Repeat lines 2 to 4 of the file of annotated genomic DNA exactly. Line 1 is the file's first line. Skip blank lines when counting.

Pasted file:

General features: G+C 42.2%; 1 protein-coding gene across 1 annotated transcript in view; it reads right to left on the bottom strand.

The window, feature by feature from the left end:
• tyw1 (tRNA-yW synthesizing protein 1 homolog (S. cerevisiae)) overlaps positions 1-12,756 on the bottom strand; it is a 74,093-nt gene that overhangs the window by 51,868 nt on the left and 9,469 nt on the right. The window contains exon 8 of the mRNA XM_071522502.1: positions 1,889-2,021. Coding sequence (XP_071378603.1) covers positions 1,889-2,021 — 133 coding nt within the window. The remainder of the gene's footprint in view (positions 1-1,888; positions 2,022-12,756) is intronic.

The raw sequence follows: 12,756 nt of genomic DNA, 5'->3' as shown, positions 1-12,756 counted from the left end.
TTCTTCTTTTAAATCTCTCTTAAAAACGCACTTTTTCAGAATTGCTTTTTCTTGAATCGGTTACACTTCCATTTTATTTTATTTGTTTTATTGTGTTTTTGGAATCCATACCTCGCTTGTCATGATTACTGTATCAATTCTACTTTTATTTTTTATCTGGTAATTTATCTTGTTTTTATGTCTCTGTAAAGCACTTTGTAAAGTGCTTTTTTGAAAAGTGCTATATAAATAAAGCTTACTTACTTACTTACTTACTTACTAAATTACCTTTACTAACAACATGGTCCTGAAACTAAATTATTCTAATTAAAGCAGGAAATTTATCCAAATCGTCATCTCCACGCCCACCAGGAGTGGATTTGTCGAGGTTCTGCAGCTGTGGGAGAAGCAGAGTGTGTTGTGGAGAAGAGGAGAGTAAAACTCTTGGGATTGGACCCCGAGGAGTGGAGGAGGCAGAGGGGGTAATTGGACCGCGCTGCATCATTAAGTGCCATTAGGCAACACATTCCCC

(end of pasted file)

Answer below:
The window, feature by feature from the left end:
• tyw1 (tRNA-yW synthesizing protein 1 homolog (S. cerevisiae)) overlaps positions 1-12,756 on the bottom strand; it is a 74,093-nt gene that overhangs the window by 51,868 nt on the left and 9,469 nt on the right. The window contains exon 8 of the mRNA XM_071522502.1: positions 1,889-2,021. Coding sequence (XP_071378603.1) covers positions 1,889-2,021 — 133 coding nt within the window. The remainder of the gene's footprint in view (positions 1-1,888; positions 2,022-12,756) is intronic.

The raw sequence follows: 12,756 nt of genomic DNA, 5'->3' as shown, positions 1-12,756 counted from the left end.